Billionaire investor Wilbur Ross said on Sunday he is prepared to commit up to 500 million pounds ($760 million) to support Virgin Money in its bid to buy the branch network of the Royal Bank of Scotland.
Ross said he has also invested $100 million ($152 million) in Virgin Money, after finishing negotiations over the weekend. That would give him a 21 percent stake in Virgin Money, a source familiar with the situation said. Ross teamed up with Virgin in 2007 when it attempted to buy lender Northern Rock and said he had been following its progress since.
Virgin Money is the consumer credit arm of entrepreneur Richard Branson's Virgin Group and has frequently been named as a potential suitor for a slice of the billions of pounds in British banking assets set to be sold over the coming months and years.
"The U.K. banking system is clearly going to go through a big overhaul," Ross told Reuters by telephone. "There will equally clearly be some new winners and some new losers.
"We think that, given the management team and the reputation that Virgin Money has built up, they are ideally positioned to be one of the big winners," he said.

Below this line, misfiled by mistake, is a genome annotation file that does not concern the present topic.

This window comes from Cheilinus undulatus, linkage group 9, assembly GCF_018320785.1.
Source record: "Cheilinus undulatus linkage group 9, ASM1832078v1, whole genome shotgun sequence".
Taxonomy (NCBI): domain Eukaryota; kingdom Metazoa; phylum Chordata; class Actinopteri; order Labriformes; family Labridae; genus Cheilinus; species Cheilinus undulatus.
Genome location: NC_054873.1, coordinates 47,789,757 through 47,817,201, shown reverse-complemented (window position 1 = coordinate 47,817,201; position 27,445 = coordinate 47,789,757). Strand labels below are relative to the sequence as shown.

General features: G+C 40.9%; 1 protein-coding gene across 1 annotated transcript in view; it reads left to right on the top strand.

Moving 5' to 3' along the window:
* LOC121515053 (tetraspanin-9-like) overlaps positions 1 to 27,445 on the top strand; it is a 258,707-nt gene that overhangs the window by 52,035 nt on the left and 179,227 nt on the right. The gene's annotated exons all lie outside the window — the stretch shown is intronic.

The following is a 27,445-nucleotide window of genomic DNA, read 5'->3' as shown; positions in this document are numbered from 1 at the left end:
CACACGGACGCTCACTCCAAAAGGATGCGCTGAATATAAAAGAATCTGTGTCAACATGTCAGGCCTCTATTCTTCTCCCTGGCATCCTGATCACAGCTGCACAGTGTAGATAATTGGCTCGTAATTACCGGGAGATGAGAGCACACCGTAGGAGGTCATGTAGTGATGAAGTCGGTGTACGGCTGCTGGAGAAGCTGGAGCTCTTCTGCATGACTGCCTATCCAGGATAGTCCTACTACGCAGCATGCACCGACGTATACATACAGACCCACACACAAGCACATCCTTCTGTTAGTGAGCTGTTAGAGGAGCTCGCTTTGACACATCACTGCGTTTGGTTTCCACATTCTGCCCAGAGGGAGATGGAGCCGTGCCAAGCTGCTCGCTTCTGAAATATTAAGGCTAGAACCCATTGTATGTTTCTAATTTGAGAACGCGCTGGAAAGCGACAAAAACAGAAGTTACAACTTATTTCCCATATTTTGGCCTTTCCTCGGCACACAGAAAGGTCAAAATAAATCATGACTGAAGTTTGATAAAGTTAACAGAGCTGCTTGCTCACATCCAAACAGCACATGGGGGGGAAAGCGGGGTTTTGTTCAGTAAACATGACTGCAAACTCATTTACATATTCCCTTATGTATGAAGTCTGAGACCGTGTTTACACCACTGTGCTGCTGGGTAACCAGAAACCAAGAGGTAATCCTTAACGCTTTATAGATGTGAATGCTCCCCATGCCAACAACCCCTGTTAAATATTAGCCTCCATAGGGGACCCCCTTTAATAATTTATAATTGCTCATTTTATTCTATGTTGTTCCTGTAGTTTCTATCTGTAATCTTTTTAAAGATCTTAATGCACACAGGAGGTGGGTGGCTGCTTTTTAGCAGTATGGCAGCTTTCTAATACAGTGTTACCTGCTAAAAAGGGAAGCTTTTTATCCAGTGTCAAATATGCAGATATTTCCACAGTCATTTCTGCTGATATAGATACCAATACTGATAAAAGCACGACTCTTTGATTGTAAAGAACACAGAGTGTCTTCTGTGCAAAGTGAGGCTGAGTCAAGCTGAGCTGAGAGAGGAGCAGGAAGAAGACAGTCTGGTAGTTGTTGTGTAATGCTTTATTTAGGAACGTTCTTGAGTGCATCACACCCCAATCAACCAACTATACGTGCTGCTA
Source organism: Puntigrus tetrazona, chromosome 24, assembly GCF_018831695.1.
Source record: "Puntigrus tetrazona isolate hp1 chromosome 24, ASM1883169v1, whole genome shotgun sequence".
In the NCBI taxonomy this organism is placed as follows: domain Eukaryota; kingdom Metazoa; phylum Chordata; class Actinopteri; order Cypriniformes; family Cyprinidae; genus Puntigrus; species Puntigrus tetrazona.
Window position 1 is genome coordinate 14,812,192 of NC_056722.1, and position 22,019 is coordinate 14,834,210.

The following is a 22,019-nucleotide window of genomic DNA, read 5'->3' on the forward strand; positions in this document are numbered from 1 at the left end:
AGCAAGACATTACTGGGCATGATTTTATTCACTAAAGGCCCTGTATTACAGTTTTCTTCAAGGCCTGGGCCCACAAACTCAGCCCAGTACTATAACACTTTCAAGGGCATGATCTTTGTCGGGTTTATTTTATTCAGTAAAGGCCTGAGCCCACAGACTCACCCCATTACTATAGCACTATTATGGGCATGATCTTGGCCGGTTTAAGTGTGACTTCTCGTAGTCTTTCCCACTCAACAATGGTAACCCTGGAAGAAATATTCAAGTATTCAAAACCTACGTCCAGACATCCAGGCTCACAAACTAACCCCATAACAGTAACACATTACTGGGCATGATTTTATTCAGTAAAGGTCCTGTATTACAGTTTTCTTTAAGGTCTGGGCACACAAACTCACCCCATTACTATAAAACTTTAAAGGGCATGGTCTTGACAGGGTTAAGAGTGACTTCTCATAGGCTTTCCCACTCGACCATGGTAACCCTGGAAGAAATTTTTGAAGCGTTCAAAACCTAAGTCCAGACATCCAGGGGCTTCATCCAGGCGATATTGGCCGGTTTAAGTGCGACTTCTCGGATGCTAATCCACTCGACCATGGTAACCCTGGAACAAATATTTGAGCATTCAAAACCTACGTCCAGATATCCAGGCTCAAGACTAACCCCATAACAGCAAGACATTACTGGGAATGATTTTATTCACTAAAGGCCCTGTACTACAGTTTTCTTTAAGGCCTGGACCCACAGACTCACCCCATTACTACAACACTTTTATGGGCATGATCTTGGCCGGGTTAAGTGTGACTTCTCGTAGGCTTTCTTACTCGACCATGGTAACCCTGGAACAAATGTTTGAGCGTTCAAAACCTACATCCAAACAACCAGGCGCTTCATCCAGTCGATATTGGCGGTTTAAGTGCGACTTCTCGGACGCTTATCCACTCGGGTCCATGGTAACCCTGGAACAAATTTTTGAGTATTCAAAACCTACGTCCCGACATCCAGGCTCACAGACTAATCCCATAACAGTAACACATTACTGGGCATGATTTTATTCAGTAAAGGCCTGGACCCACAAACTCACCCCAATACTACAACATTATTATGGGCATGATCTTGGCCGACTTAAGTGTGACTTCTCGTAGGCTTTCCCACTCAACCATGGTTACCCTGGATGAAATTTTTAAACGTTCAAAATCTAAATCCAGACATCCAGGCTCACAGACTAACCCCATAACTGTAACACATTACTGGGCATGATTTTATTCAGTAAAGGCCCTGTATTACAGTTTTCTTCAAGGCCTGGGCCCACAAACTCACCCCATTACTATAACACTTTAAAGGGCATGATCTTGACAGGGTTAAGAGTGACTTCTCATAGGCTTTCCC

Ross said his support was intended to help "if they're fortunate enough" to win the RBS branch network bidding. The support could also be for another institution if Virgin Money doesn't win the bidding, although Ross said the RBS branch network is the current focus and "the only one on offer right now."
"We're working with them on the due diligence and we're working with them on the bid preparation, so it's not just a blank check," he said.
Ross declined to say what the price of the total bid was. Britain's Sunday Times and Sunday Telegraph put the expected bid price at 2 billion pounds sterling ($3 billion).
Ross confirmed that the deadline for bids for the branches is Tuesday. Virgin Money is expected to submit what is known as an "expression of interest" for the RBS branches, on Tuesday, the source familiar with the situation said.
RBS, bailed out by U.K. taxpayers at the height of the financial crisis, was ordered by EU antitrust regulators to sell a string of assets, including more than 300 branches and its insurance arm, to compensate for billions received in state aid.
Other potential bidders for the branches include Spanish bank Santander and National Australia Bank, sources familiar with the situation have told Reuters.
Ross added that Northern Rock could potentially be an opportunity if Virgin doesn't win the RBS branch network bidding and if that asset goes on the market.
Northern Rock was the first major British casualty of the credit crunch in September 2007 and was taken into public ownership after attempts to sell it fell through. Ross said earlier this year he was "quite possibly" interested in teaming up with Virgin Money to bid for Northern Rock.
Ross' intention to back Virgin Money's bid was earlier reported by the Sunday Telegraph and his investment in Virgin Money itself was reported by the Sunday Times.
Virgin Money declined comment.
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